It's very important. Education is not just about formal education at school. Former education is the teaching of maths, sciences, English. That is important, but not enough. Besides those academic skills, life skills and social skills need to be taught. Children need to be taught how to believe in themselves, how to love themselves, how to set goals, measure time, and work in a team. That is just as or more important than academic skills alone.

The Straits Times ran an article that Singapore is a ‘millionaire' country. In your opinion, what made Singapore a ‘millionaire' country and what can Viet Nam learn from that?

That's a formula called the "ultimate success formula". It begins with having a vision directing the dream. Singapore in the past was a very poor country. Singapore had no resources, no oil or gold, nothing. But we had a very good leader Lee Kuan Yew, who had that vision that didn't let Singapore be a give-up country.

He wanted people to dream and was able to get everyone to dream.

Second, Singaporeans were willing to learn. In many countries, you'll find that their people are very closed off to foreigners and want to do everything themselves. When you do that, it takes a long time to grow. But Singapore was very open. We asked American and Japanese people to come. By asking all the foreigners to come, we learnt from them. It took them hundreds of years to learn but we learnt it in just 30 years. That's why we could learn very fast and were able to jump. Of course, those 30 years were very hard work.

As a successful business person, what do you think about Viet Nam's business environment?

I think Viet Nam has tremendous potential. That's why I'm here. If you look back at the history before World War II, it was Britain that was the main economic power of the world. After the World War II, it went from Britain to the US. And as you can see in the last ten years, the economic centre has now shifted to Asia and I would say in the next 15 years, the greatest growth and the greatest opportunities belong to Asia – China, Viet Nam, Malaysia, Indonesia and Singapore.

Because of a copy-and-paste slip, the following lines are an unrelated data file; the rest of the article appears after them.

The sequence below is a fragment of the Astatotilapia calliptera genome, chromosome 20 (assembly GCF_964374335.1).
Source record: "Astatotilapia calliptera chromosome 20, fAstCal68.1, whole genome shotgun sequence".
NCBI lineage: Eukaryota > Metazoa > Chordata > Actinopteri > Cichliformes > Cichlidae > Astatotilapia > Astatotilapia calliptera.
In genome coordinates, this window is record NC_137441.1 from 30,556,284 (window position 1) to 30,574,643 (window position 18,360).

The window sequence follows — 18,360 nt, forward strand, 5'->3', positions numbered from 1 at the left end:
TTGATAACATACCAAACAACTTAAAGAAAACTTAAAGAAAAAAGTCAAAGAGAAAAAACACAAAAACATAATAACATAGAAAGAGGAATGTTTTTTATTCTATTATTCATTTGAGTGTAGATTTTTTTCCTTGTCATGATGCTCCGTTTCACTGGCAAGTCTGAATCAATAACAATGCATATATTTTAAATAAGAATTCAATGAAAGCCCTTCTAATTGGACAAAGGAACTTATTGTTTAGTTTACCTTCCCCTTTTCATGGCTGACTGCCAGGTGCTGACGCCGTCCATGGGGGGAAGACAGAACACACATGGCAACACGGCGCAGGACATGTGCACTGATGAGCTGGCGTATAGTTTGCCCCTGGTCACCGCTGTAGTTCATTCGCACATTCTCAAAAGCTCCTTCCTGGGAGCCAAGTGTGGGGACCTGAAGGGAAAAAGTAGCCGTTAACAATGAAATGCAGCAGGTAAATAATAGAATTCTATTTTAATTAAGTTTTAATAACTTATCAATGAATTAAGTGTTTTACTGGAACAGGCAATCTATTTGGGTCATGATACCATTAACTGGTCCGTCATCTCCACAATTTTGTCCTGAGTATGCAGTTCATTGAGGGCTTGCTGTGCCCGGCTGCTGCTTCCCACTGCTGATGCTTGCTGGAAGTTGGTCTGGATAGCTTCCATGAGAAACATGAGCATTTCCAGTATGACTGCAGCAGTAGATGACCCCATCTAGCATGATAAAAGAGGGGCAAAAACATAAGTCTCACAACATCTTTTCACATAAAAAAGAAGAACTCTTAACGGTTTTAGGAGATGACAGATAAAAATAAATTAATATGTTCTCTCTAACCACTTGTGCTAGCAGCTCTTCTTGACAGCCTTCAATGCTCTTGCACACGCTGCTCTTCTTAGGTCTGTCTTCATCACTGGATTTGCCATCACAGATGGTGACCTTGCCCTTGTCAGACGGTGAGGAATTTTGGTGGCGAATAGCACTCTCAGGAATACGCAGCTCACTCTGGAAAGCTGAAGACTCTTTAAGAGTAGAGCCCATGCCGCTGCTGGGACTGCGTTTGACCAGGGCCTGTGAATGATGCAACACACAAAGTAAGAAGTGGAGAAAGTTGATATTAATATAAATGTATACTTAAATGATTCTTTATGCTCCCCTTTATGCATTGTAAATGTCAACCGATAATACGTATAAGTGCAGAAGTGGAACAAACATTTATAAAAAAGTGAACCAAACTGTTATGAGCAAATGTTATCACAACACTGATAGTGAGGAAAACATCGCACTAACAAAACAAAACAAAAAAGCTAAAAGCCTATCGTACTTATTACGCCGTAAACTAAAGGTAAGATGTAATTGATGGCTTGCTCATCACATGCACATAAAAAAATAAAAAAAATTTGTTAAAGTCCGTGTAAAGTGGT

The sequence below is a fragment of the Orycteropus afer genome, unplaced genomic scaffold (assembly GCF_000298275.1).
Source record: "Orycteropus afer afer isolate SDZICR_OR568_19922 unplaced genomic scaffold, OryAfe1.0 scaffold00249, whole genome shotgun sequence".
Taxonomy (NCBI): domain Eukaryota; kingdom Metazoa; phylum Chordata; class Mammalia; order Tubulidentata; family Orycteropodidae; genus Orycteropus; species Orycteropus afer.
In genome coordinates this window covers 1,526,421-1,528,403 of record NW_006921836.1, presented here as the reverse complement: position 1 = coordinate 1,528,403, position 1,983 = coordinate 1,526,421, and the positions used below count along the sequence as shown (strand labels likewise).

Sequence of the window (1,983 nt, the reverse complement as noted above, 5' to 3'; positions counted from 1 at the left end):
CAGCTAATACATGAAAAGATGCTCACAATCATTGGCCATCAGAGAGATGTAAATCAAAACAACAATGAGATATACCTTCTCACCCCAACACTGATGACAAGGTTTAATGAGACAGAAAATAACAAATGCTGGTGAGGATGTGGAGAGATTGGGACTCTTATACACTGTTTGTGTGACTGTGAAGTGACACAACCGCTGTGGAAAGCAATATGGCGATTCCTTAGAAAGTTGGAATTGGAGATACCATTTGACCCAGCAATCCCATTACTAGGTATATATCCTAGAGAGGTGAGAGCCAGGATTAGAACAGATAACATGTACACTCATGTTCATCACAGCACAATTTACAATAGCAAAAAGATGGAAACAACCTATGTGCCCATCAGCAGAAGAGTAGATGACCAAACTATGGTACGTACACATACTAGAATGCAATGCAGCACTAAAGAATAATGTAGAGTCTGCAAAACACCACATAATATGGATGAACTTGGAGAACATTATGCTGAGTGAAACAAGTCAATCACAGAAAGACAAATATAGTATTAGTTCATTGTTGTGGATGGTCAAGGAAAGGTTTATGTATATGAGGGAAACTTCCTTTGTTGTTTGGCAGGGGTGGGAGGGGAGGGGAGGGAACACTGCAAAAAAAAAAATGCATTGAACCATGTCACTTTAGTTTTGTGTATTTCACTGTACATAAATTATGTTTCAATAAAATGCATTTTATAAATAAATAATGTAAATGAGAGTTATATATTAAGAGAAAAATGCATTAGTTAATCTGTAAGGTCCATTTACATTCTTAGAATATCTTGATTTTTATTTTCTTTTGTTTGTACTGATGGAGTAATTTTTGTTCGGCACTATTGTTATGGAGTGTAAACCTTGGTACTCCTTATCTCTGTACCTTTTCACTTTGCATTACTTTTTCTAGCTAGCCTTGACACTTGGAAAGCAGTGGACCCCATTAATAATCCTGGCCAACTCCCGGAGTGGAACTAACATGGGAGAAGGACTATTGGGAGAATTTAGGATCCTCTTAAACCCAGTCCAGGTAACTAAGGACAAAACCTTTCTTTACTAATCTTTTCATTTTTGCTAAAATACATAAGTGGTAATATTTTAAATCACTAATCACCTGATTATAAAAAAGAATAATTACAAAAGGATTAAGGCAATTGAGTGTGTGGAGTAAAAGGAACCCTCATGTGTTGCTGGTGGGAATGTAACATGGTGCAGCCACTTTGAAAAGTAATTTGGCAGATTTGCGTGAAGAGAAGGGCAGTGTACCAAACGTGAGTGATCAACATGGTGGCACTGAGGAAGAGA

An exciting thing about Viet Nam is that unlike China and its stock market, Viet Nam is still at the phase where people who invest now and those who come and start now have opportunities to build what successful people have done in China or Singapore.

How do you think about young Vietnamese entrepreneurs and their opportunities to succeed?

I'm really impressed by the people whom I've met here. I've been to many countries and it's not always the same. What I love about the people here is that they are willing to learn and hunger for success. You can tell by the way they talk to you.

Vietnamese people are very determined people. Looking back at the history, the Americans had more weapons but you beat them. Why? Because you had more determination. I think the spirit that you had as a country that has been through many wars shows that Vietnamese are very strong people. People are not afraid of difficulties. I think it is this strength that is now helping you become really successful. — VNS